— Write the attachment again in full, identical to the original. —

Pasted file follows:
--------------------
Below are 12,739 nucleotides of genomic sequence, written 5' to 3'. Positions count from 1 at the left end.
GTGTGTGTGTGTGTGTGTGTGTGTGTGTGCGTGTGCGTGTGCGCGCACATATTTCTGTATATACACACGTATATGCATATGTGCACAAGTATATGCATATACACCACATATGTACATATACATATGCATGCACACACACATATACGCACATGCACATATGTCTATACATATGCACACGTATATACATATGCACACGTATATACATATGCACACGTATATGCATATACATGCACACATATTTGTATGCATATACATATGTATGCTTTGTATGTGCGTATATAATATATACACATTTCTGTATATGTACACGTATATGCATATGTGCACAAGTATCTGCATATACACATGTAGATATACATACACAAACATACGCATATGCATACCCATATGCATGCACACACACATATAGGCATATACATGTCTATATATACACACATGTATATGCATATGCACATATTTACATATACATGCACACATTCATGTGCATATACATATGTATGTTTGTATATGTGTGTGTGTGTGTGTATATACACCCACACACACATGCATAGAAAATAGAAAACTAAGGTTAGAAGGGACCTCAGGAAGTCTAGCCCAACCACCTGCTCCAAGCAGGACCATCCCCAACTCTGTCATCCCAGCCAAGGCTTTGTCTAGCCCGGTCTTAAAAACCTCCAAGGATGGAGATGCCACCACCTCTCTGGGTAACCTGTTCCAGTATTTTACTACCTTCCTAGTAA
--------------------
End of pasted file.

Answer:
Below are 12,739 nucleotides of genomic sequence, written 5' to 3'. Positions count from 1 at the left end.
GTGTGTGTGTGTGTGTGTGTGTGTGTGTGCGTGTGCGTGTGCGCGCACATATTTCTGTATATACACACGTATATGCATATGTGCACAAGTATATGCATATACACCACATATGTACATATACATATGCATGCACACACACATATACGCACATGCACATATGTCTATACATATGCACACGTATATACATATGCACACGTATATACATATGCACACGTATATGCATATACATGCACACATATTTGTATGCATATACATATGTATGCTTTGTATGTGCGTATATAATATATACACATTTCTGTATATGTACACGTATATGCATATGTGCACAAGTATCTGCATATACACATGTAGATATACATACACAAACATACGCATATGCATACCCATATGCATGCACACACACATATAGGCATATACATGTCTATATATACACACATGTATATGCATATGCACATATTTACATATACATGCACACATTCATGTGCATATACATATGTATGTTTGTATATGTGTGTGTGTGTGTGTATATACACCCACACACACATGCATAGAAAATAGAAAACTAAGGTTAGAAGGGACCTCAGGAAGTCTAGCCCAACCACCTGCTCCAAGCAGGACCATCCCCAACTCTGTCATCCCAGCCAAGGCTTTGTCTAGCCCGGTCTTAAAAACCTCCAAGGATGGAGATGCCACCACCTCTCTGGGTAACCTGTTCCAGTATTTTACTACCTTCCTAGTAA